At large U.S. employers, 2010 dental benefits may be similar to what the employees have now.
The dental benefits experts who are making the forecasts say typical large employers have already designed their 2010 dental benefits programs.
Because dental plan enrollees are afraid of losing their dental benefits, “utilization is up a little bit,” and, because of layoffs, “average case size is down,” says Dr. James Gimarelli, vice president of dental at Assurant Employee Benefits, Kansas City, Mo.
Back in the 1990s, asking for a 15% increase on dental renewal rates was common, Gimarelli says. “Now,” he says, “it’s hard to get 5%.”
But insurers have been marketing dental coverage heavily this summer, and experts say dental has been a welcome island of stability.
Most of the time, “dental plans change slowly,” says Dr. Marvin Zatz, a national dental consultant in the Parsippany, N.J., office of Towers Perrin Forster & Crosby.
Dental insurer executives are wrestling with questions such as, “How will we handle implants?” while executives in some other sectors are still not entirely sure whether their sectors will still continue to exist.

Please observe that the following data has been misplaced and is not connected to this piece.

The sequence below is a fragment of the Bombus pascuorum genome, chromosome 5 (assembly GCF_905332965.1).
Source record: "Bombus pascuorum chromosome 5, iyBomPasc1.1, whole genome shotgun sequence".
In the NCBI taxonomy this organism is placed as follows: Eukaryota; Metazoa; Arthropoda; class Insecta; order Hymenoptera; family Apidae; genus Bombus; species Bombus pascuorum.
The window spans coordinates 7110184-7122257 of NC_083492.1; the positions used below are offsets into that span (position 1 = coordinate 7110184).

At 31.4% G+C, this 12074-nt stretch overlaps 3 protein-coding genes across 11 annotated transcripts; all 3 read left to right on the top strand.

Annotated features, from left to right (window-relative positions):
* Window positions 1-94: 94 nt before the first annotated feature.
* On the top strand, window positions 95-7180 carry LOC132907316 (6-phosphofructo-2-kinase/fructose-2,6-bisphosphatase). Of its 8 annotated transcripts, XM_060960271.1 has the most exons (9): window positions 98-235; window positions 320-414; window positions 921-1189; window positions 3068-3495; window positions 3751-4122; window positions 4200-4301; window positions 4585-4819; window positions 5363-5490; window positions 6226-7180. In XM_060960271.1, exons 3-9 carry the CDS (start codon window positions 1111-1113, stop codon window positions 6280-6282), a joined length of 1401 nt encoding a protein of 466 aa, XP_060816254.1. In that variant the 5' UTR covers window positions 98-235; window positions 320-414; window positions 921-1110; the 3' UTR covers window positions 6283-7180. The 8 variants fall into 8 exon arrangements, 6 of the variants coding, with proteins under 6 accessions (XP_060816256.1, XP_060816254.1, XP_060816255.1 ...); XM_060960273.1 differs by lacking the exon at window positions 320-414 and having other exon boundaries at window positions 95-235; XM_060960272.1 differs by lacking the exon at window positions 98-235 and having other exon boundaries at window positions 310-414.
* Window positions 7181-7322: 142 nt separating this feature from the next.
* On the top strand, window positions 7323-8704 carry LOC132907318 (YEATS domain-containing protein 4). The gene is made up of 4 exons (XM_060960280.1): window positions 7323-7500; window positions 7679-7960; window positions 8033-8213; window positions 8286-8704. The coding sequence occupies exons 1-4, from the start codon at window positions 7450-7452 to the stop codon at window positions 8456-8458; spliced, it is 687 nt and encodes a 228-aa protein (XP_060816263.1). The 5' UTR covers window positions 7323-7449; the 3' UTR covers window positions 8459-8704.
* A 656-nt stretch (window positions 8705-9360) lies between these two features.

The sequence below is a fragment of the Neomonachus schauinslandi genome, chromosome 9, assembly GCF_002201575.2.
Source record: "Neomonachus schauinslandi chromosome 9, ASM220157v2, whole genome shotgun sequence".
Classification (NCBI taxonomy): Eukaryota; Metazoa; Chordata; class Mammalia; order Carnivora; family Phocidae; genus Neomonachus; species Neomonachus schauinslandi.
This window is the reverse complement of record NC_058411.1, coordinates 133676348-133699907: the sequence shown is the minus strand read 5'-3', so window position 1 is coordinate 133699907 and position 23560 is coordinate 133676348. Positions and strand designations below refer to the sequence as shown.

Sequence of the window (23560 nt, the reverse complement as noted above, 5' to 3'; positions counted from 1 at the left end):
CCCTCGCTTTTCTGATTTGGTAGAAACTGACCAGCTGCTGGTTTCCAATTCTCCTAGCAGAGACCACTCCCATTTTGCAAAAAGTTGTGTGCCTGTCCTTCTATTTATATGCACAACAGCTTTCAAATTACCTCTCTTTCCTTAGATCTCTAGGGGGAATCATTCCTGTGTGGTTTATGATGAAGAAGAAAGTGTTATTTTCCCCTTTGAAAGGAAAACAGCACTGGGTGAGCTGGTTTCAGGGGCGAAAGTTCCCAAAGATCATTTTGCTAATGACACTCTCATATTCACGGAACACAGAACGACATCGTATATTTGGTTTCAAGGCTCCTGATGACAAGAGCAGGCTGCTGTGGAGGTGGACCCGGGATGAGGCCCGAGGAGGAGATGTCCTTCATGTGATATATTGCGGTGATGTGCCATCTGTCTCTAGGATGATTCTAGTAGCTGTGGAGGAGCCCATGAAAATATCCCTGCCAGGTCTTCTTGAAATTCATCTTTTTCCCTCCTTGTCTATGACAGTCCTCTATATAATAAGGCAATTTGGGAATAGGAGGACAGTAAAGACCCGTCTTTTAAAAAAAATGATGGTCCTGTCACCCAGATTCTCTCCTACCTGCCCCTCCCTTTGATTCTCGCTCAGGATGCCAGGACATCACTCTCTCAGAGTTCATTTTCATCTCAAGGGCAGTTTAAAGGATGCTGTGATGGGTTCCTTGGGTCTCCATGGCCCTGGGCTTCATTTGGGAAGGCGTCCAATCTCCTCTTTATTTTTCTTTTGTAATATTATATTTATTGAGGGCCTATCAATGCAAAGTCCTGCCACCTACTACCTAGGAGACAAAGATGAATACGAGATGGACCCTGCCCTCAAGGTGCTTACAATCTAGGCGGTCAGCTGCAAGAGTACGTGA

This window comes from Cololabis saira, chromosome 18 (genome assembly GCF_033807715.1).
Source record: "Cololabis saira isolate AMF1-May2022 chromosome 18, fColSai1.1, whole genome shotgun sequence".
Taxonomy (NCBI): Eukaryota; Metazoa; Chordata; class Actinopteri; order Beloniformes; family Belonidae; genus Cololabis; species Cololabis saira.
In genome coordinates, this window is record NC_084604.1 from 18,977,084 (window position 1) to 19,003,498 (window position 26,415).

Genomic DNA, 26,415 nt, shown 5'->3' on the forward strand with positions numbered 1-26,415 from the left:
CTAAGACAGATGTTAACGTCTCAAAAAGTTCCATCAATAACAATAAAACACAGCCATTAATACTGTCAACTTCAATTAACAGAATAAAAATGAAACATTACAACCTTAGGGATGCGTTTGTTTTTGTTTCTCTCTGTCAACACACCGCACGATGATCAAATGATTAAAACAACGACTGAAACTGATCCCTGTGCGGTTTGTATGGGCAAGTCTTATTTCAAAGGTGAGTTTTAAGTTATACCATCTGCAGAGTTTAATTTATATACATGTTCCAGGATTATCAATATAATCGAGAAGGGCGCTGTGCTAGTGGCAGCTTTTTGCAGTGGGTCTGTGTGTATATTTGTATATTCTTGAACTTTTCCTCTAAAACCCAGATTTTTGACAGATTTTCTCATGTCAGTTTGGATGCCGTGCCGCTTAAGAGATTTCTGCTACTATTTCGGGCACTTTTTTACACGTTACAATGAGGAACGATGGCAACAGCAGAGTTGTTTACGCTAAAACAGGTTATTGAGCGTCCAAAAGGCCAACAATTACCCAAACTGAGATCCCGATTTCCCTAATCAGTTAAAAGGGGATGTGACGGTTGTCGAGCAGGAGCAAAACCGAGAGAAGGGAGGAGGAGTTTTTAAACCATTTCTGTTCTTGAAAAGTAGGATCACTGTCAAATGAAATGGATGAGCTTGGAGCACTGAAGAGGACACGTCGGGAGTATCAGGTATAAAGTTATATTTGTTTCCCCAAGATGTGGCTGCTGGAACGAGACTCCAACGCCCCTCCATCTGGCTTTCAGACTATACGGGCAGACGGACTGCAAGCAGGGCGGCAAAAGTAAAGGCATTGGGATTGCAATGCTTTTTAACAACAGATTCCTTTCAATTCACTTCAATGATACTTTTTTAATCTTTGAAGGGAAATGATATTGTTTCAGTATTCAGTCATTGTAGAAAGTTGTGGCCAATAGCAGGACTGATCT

But most employers with dental plans for current employees are keeping the plans, and the kinds of larger employers that Towers Perrin advises are increasing the typical annual maximum to about $1,500, up from $1,250 a few years ago, Zatz says.
Delta Dental of Arizona, Phoenix, recently made headlines in its community when it decided to hold rates for small employers steady.
Assurant Employee Benefits has developed dental plan options that permit families to share annual maximum totals.
Many dentists and dental plan executives would like to see more emphasis on use of dental benefits to improve employees’ overall health, in light of research showing that preventing and treating gum disease may decrease diabetes, stroke and heart disease claim costs, and possibly reduce the risk that pregnant women will suffer from disastrous complications.
Some medical insurers in Japan already offer discounts to employers that integrated medical and dental insurance. Out in the real world, however, the turmoil in other benefits sectors has distracted employers, and medical-dental integration is relatively rare, Zatz says.
If a medical insurer does want to see if extra patient dental care can help control claims costs, “you have to identify who these patients are,” Zatz says.
Dentists also should acknowledge that “it’s very difficult to get certain patients to come in to have dental treatment.”
“There’s interest” in creating incentives for patients to get regular preventive dental care,” Zatz says, but “there isn’t great interest.”